Birdnesting is going GREAT.
Since Stanley got an apartment it has been smooth sailing.
Ethereal Nest Photo
Oh, I still get mad because he is such a pig but he seems to be trying slightly harder.
Key word there is slightly, but Stanley is limited.
*curly pig tail still intact*
The kids are doing great with this arrangement;
Why not? They have what they need every day.
Me, however, I live out of a bag.
THE ACTUAL BAG
I rotate my dirty clothes in and out of it every 2 days. I have my book and readers, which are often left at the house that I am leaving ( therefore I can’t read most nights because I don’t have the book or I don’t have my readers and can’t see the page); my laptop so that I can blog, do clinical notes and play Bubble Witch Saga on Facebook (shame); my sneakers so I can get my fat ass on the elliptical at the nest or the treadmill at my mom’s; my work notes, that are often not the correct date, i.e this morning I discovered that I have 2 out of 3 sheets with me (GRRRR); assorted chargers (most often left behind which puts me in Bubble Witch Withdrawal and you don’t want to see that shit); vitamins and sleep aids (because I am a nervous wreck living out of a bag) and did I mention my dirty clothes?
Crap, do you think anyone will notice?
I’ve now stooped to where I wear my clothes several times and just change out a shirt and undies. Easier to pack that way. I’ve never done this before and it is a shameful habit to begin at 48 years old. Since I see patients in different locations on different days, usually, I am not observed wearing the same clothes 2 days in a row, but I always have to do a mental calculation on the odds of seeing the same carpool moms 2 days in a row or heaven forbid, if I will have to go in to the school.
On Monday morning, I ran home from mom’s before heading out to work because I needed to change out of my funeral clothes. I had on a silk shirt and I couldn’t see that standing up to the day I had planned. I pull in the driveway and Stanley’s car is in the garage.
OH SHIT. What is he doing here? Is someone sick?
He was brewing.
Yes, a grown man took off work to brew beer in the backyard.
Whatever, he was on nest duty, it is his right. So, I say a quick hello and mumble about needing to change, and head in quick so he can’t see the look on my face that says, “don’t most people grow out of this kind of shit?”
When I was walking past him heading back to the car, I said, “it is hard living out of a bag”.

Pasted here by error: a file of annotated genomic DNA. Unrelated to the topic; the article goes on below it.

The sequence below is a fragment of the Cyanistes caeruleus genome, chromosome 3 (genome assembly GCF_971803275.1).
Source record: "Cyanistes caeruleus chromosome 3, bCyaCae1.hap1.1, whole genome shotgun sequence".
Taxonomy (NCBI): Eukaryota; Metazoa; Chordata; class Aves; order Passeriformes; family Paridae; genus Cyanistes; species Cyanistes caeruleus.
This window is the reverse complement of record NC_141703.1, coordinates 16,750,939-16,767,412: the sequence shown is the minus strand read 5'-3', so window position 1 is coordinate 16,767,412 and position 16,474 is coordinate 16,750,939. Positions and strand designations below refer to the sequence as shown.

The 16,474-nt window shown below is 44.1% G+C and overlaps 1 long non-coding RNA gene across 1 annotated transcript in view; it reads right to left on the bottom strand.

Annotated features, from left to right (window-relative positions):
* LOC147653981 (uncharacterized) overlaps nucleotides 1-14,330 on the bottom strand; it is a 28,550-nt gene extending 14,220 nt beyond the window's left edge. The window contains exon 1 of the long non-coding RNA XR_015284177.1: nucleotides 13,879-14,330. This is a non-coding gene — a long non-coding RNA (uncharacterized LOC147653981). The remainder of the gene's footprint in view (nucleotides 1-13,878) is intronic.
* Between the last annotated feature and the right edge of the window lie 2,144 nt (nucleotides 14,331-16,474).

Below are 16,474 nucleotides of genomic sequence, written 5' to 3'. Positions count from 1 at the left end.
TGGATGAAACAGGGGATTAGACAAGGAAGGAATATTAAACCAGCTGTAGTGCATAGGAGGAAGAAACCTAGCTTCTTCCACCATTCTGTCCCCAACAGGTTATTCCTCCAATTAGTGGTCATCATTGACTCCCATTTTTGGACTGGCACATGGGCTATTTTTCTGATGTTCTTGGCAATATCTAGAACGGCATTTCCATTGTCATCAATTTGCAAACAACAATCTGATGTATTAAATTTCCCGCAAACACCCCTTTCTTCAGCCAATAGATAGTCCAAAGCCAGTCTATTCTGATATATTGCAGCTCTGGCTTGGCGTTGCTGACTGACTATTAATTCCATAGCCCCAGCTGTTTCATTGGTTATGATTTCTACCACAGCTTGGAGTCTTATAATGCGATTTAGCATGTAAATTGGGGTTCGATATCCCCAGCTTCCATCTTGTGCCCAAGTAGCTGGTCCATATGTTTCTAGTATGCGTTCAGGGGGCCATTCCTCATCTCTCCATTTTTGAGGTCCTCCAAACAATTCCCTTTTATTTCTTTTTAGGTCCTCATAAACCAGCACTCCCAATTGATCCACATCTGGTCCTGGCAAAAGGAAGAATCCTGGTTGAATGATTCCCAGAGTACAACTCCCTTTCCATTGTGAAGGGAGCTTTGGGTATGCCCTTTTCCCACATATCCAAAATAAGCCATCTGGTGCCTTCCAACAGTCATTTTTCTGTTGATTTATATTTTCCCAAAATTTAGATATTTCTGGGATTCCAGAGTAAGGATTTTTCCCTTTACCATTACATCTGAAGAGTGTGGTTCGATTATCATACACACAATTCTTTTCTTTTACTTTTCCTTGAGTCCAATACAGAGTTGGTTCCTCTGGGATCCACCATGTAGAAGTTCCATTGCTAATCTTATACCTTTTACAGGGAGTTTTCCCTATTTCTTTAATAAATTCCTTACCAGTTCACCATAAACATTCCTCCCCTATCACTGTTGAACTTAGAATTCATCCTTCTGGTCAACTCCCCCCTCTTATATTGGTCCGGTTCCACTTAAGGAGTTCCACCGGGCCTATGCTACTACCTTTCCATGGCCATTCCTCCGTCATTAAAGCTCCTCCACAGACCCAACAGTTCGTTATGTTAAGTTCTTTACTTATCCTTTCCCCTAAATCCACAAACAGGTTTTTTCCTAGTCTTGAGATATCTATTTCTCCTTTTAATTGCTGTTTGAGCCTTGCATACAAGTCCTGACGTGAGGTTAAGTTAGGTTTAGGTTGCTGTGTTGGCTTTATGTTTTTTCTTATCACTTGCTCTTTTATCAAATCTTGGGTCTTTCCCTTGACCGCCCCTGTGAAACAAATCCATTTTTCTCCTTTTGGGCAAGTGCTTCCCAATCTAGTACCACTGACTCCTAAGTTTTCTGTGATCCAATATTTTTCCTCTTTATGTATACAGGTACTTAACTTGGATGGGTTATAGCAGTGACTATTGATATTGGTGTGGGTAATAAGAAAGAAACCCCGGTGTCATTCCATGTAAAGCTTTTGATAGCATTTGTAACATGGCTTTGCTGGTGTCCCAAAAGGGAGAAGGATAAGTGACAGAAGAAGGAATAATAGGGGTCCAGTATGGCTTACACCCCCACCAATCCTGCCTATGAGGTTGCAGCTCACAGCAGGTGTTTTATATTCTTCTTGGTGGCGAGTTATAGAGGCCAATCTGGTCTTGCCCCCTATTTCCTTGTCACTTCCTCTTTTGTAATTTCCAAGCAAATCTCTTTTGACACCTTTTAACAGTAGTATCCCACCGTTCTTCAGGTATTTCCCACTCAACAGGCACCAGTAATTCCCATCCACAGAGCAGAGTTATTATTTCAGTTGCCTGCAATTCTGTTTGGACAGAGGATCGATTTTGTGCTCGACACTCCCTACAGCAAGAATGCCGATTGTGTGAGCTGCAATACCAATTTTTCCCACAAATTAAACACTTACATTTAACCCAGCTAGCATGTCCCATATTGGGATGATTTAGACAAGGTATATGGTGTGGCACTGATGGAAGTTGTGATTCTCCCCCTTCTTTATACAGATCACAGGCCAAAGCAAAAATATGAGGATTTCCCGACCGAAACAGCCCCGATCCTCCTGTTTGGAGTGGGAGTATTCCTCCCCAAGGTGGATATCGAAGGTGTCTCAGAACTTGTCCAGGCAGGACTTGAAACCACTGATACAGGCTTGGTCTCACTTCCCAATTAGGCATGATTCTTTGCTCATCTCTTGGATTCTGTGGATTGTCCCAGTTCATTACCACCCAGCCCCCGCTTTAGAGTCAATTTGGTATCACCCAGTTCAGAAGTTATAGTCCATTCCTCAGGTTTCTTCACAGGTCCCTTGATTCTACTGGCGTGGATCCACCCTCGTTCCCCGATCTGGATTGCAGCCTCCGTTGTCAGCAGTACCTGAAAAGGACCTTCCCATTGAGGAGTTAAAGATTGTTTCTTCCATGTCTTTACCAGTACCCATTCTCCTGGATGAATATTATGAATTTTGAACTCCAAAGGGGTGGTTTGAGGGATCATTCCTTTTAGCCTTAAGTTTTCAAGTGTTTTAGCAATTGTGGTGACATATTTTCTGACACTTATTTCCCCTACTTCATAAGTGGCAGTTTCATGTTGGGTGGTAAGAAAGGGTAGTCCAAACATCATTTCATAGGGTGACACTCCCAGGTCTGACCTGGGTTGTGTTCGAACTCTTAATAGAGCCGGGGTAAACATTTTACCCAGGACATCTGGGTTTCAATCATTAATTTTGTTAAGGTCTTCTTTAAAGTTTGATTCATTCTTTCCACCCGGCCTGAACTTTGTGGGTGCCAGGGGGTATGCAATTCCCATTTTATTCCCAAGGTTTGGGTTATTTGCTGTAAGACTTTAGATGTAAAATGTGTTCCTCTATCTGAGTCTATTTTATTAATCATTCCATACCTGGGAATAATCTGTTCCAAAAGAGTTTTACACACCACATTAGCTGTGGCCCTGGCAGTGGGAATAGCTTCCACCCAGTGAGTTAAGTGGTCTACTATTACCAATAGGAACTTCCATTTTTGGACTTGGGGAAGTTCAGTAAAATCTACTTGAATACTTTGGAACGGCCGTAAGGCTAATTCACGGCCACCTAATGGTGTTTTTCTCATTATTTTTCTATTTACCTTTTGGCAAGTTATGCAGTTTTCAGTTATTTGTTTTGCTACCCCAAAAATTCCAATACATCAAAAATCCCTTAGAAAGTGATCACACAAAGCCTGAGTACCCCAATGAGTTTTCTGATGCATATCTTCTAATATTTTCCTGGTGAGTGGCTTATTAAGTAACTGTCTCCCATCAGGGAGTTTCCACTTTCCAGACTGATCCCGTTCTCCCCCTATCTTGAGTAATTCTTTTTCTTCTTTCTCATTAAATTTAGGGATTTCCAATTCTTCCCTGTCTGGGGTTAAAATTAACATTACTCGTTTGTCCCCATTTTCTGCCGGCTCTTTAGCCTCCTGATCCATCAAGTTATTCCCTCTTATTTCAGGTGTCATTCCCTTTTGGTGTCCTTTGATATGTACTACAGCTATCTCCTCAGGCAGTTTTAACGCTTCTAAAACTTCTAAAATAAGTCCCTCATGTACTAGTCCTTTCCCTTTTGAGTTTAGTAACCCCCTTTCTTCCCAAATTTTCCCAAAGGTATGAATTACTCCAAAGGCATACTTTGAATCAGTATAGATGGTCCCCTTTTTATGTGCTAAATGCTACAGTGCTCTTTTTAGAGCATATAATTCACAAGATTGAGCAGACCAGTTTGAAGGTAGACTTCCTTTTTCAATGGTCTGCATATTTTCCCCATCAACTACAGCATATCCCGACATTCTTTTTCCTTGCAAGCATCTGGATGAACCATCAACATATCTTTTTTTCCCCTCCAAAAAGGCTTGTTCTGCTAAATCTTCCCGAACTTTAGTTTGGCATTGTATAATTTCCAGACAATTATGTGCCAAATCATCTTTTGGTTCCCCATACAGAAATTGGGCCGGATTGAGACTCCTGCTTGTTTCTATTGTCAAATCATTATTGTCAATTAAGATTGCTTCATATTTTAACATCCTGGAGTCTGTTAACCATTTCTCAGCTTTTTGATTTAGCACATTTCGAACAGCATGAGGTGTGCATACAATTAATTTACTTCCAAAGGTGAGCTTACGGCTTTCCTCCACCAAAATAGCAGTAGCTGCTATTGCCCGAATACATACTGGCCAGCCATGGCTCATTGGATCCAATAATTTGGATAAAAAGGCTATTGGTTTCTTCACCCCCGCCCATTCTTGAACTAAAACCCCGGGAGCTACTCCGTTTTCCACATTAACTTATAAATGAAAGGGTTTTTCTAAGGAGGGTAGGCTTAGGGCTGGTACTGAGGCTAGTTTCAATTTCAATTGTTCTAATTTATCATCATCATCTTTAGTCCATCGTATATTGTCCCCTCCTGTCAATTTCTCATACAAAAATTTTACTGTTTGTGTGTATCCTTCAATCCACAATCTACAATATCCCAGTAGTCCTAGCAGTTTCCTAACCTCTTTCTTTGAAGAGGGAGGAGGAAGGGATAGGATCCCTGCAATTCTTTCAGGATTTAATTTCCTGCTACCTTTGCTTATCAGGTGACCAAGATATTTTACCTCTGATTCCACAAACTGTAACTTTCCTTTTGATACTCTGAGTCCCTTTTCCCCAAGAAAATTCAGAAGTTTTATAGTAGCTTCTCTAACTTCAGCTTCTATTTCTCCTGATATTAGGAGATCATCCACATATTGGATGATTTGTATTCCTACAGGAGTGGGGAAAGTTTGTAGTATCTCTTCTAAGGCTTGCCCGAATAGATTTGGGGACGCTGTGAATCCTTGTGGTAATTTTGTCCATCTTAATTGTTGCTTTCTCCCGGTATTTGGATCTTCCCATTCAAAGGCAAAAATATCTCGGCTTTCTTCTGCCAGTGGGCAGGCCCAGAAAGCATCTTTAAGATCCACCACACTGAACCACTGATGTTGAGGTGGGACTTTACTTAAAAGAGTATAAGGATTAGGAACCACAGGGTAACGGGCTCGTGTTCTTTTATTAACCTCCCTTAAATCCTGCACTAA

Oh my holy God, shock…
His response was, “It is. But I just keep thinking that if it is hard for me it would be so much harder for them. At least they don’t have to do it.”
When I was researching birdnesting custody, I saw several articles where judges were making divorcing parents live out of a bag and rotate just to show them how hard it is and what they were expecting of their kids. At that point, I just wanted the kids to have to make as few adjustments as possible because I felt such extreme guilt about the divorce.
The bag is hard. Possibly the hardest part of this arrangement. I am grown and forget things everyday. I can’t imagine my ADHD kid managing to have what she needs for school everyday. I know that this arrangement won’t last until they are out of high school. Stanley has already said he doesn’t want to be financially responsible (well, 1/2 responsible) for the house for much longer.
But at this point, everyday I can bear the burden of the bag for my kids is a good day for them.
If you know me in real life and see me wearing the same clothes 2 days in a row,
be a lamb and don’t mention it.
I absolutely adore you, and admire you, for living out of that bag. It is a testimony of your love for your children, and I hope that you feel immense pride (as well as the frustration that inevitably comes with it) every time you see it.
I’ve read so many articles that discuss how difficult it is for kids to have things in two places – every kid forgets things, but then children of divorce also have to navigate the treacherous waters of making parents communicate about how to get the missing item from the other parent in time for (sports, school, whatever). That you have assumed this burden is actually a beautiful thing, in my eyes.
I’m not birdnesting – though when I read your blog, I often wish I could, I don’t think we could do it, and I don’t have a back-up nest and couldn’t afford to support two households the way Stanley does – but I’m trying to be just as sensitive to Katherine’s needs. I buy her duplicate items so that she has what she needs at mom’s and dad’s and doesn’t need to carry a bag at all, and when there is something important I make it my job to say “No problem! Let me call and see if we can go pick that up right now.” She has keys to both homes, and our deal is that if something is forgotten then she can go, with her parent, to the other parent’s home to pick it up, and therefore not have to wait until it’s convenient for the other parent. Also, he lives two blocks away (walking distance) for the purpose of quick exchanges and spontaneous visits – we don’t have to get in a car to see him, nor he us.
Your premise of “the kids come first always!” is inspiring to me, and gives me important reminders about how to support my own daughter, even though I’m not birdnesting. Thanks for your continuing to share your story.
uckoo Momma says
Oh thanks friend. I love the ‘living 2 blocks away’ scenario! Today I actually changed my shirt in a parking lot. Oh well. I wish I was finding your ‘peace’.